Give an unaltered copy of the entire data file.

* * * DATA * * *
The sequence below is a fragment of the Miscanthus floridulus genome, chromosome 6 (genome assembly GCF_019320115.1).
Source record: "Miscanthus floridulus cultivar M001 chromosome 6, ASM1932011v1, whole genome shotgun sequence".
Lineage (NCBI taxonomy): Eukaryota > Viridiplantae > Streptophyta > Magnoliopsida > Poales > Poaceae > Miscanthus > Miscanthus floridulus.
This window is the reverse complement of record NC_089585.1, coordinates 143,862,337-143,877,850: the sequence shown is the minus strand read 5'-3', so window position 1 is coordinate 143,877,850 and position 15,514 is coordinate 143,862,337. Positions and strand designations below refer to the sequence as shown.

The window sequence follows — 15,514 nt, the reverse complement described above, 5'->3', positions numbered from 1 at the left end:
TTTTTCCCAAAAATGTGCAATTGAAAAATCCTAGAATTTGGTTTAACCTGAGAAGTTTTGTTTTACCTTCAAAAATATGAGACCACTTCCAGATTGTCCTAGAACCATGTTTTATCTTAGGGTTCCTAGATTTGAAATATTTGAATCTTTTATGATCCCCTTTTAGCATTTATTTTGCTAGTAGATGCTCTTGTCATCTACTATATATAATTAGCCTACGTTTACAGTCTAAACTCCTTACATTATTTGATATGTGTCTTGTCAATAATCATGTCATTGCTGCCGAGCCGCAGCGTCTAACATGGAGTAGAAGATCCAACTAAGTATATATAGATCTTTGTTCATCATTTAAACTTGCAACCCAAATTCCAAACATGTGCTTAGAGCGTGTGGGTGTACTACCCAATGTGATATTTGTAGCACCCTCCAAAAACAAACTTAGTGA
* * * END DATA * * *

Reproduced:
The sequence below is a fragment of the Miscanthus floridulus genome, chromosome 6 (genome assembly GCF_019320115.1).
Source record: "Miscanthus floridulus cultivar M001 chromosome 6, ASM1932011v1, whole genome shotgun sequence".
Lineage (NCBI taxonomy): Eukaryota > Viridiplantae > Streptophyta > Magnoliopsida > Poales > Poaceae > Miscanthus > Miscanthus floridulus.
This window is the reverse complement of record NC_089585.1, coordinates 143,862,337-143,877,850: the sequence shown is the minus strand read 5'-3', so window position 1 is coordinate 143,877,850 and position 15,514 is coordinate 143,862,337. Positions and strand designations below refer to the sequence as shown.

The window sequence follows — 15,514 nt, the reverse complement described above, 5'->3', positions numbered from 1 at the left end:
TTTTTCCCAAAAATGTGCAATTGAAAAATCCTAGAATTTGGTTTAACCTGAGAAGTTTTGTTTTACCTTCAAAAATATGAGACCACTTCCAGATTGTCCTAGAACCATGTTTTATCTTAGGGTTCCTAGATTTGAAATATTTGAATCTTTTATGATCCCCTTTTAGCATTTATTTTGCTAGTAGATGCTCTTGTCATCTACTATATATAATTAGCCTACGTTTACAGTCTAAACTCCTTACATTATTTGATATGTGTCTTGTCAATAATCATGTCATTGCTGCCGAGCCGCAGCGTCTAACATGGAGTAGAAGATCCAACTAAGTATATATAGATCTTTGTTCATCATTTAAACTTGCAACCCAAATTCCAAACATGTGCTTAGAGCGTGTGGGTGTACTACCCAATGTGATATTTGTAGCACCCTCCAAAAACAAACTTAGTGA